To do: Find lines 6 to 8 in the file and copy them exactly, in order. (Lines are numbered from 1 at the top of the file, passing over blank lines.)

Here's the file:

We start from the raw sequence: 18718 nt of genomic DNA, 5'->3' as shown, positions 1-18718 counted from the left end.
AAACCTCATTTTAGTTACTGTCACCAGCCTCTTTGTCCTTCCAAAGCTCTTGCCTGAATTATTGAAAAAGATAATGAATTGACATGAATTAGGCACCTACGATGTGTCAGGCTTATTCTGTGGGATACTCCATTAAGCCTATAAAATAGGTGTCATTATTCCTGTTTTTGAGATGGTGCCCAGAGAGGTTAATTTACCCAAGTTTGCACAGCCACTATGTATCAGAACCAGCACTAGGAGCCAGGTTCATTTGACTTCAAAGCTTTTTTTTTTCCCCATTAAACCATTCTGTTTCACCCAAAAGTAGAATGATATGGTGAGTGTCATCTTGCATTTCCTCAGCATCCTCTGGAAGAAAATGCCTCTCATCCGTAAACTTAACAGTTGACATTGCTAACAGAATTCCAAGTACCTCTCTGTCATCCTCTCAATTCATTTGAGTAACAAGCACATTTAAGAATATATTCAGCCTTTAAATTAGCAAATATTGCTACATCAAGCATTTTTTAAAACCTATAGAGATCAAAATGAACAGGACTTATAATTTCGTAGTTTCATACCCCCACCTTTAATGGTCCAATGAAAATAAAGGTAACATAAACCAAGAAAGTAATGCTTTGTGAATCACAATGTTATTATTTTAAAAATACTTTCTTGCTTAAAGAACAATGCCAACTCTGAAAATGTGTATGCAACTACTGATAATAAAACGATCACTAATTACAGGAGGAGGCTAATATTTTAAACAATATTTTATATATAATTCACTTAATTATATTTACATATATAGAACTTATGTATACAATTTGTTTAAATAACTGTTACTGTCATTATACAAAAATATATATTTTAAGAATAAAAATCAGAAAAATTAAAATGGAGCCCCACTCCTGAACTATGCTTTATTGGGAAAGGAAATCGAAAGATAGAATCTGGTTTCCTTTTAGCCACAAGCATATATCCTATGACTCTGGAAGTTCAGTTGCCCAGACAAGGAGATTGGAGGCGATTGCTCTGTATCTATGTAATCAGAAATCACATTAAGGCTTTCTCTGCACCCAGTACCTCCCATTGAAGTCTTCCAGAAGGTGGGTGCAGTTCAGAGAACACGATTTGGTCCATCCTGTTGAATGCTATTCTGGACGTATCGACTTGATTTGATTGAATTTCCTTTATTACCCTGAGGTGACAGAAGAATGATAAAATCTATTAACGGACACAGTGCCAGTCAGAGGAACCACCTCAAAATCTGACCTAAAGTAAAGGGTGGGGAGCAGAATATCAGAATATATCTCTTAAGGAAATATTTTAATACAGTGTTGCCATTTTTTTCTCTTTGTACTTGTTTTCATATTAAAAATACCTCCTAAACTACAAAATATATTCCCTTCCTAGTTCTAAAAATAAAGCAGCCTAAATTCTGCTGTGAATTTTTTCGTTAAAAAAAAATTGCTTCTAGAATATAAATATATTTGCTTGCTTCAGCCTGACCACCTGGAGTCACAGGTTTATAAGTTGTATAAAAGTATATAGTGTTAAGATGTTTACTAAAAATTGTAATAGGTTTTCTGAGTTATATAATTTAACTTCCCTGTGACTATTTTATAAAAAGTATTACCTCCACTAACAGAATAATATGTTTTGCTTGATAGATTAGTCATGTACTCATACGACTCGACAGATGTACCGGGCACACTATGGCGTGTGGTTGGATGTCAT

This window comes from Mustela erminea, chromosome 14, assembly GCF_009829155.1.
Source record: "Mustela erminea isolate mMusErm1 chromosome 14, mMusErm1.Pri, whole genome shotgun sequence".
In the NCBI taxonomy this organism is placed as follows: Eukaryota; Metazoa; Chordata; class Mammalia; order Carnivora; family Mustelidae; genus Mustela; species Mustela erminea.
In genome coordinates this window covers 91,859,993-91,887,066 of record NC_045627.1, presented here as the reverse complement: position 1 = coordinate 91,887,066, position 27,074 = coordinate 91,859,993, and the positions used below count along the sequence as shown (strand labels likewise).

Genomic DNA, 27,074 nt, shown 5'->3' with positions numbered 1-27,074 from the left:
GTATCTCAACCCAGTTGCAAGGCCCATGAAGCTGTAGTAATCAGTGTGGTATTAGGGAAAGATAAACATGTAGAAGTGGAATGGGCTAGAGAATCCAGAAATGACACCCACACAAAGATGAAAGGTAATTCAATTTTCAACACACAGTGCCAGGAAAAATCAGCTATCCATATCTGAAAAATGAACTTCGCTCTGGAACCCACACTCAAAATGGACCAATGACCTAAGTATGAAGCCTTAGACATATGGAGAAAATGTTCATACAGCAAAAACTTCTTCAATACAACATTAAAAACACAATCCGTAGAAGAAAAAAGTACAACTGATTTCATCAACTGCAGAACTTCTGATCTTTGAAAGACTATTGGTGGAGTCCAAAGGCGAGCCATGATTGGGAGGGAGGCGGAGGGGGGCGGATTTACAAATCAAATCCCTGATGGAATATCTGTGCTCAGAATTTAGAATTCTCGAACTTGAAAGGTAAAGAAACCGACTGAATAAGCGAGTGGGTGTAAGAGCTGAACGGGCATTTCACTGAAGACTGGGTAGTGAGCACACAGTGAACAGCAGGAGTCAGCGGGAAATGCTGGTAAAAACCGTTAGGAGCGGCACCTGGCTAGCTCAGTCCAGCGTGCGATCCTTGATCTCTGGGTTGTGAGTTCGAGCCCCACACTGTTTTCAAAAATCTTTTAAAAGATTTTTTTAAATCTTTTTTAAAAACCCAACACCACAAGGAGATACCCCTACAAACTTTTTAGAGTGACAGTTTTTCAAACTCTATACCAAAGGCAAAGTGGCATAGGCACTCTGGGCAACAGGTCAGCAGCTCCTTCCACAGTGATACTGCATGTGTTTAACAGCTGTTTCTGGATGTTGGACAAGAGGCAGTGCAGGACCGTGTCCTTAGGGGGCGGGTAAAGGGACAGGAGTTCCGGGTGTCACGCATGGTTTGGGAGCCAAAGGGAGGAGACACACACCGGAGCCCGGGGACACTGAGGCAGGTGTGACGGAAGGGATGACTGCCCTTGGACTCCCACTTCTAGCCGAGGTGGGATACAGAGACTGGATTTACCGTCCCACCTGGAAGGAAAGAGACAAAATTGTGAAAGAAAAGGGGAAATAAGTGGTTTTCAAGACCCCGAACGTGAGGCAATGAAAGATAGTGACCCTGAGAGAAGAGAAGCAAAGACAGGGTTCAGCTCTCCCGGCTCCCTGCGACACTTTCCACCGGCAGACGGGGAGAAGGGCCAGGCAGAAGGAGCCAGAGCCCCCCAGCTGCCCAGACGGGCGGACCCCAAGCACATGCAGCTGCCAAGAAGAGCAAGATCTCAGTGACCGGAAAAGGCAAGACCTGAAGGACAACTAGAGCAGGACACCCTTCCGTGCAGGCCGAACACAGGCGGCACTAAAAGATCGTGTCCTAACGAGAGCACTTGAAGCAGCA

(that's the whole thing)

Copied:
In genome coordinates this window covers 91,859,993-91,887,066 of record NC_045627.1, presented here as the reverse complement: position 1 = coordinate 91,887,066, position 27,074 = coordinate 91,859,993, and the positions used below count along the sequence as shown (strand labels likewise).

Genomic DNA, 27,074 nt, shown 5'->3' with positions numbered 1-27,074 from the left:
GTATCTCAACCCAGTTGCAAGGCCCATGAAGCTGTAGTAATCAGTGTGGTATTAGGGAAAGATAAACATGTAGAAGTGGAATGGGCTAGAGAATCCAGAAATGACACCCACACAAAGATGAAAGGTAATTCAATTTTCAACACACAGTGCCAGGAAAAATCAGCTATCCATATCTGAAAAATGAACTTCGCTCTGGAACCCACACTCAAAATGGACCAATGACCTAAGTATGAAGCCTTAGACATATGGAGAAAATGTTCATACAGCAAAAACTTCTTCAATACAACATTAAAAACACAATCCGTAGAAGAAAAAAGTACAACTGATTTCATCAACTGCAGAACTTCTGATCTTTGAAAGACTATTGGTGGAGTCCAAAGGCGAGCCATGATTGGGAGGGAGGCGGAGGGGGGCGGATTTACAAATCAAATCCCTGATGGAATATCTGTGCTCAGAATTTAGAATTCTCGAACTTGAAAGGTAAAGAAACCGACTGAATAAGCGAGTGGGTGTAAGAGCTGAACGGGCATTTCACTGAAGACTGGGTAGTGAGCACACAGTGAACAGCAGGAGTCAGCGGGAAATGCTGGTAAAAACCGTTAGGAGCGGCACCTGGCTAGCTCAGTCCAGCGTGCGATCCTTGATCTCTGGGTTGTGAGTTCGAGCCCCACACTGTTTTCAAAAATCTTTTAAAAGATTTTTTTAAATCTTTTTTAAAAACCCAACACCACAAGGAGATACCCCTACAAACTTTTTAGAGTGACAGTTTTTCAAACTCTATACCAAAGGCAAAGTGGCATAGGCACTCTGGGCAACAGGTCAGCAGCTCCTTCCACAGTGATACTGCATGTGTTTAACAGCTGTTTCTGGATGTTGGACAAGAGGCAGTGCAGGACCGTGTCCTTAGGGGGCGGGTAAAGGGACAGGAGTTCCGGGTGTCACGCATGGTTTGGGAGCCAAAGGGAGGAGACACACACCGGAGCCCGGGGACACTGAGGCAGGTGTGACGGAAGGGATGACTGCCCTTGGACTCCCACTTCTAGCCGAGGTGGGATACAGAGACTGGATTTACCGTCCCACCTGGAAGGAAAGAGACAAAATTGTGAAAGAAAAGGGGAAATAAGTGGTTTTCAAGACCCCGAACGTGAGGCAATGAAAGATAGTGACCCTGAGAGAAGAGAAGCAAAGACAGGGTTCAGCTCTCCCGGCTCCCTGCGACACTTTCCACCGGCAGACGGGGAGAAGGGCCAGGCAGAAGGAGCCAGAGCCCCCCAGCTGCCCAGACGGGCGGACCCCAAGCACATGCAGCTGCCAAGAAGAGCAAGATCTCAGTGACCGGAAAAGGCAAGACCTGAAGGACAACTAGAGCAGGACACCCTTCCGTGCAGGCCGAACACAGGCGGCACTAAAAGATCGTGTCCTAACGAGAGCACTTGAAGCAGCA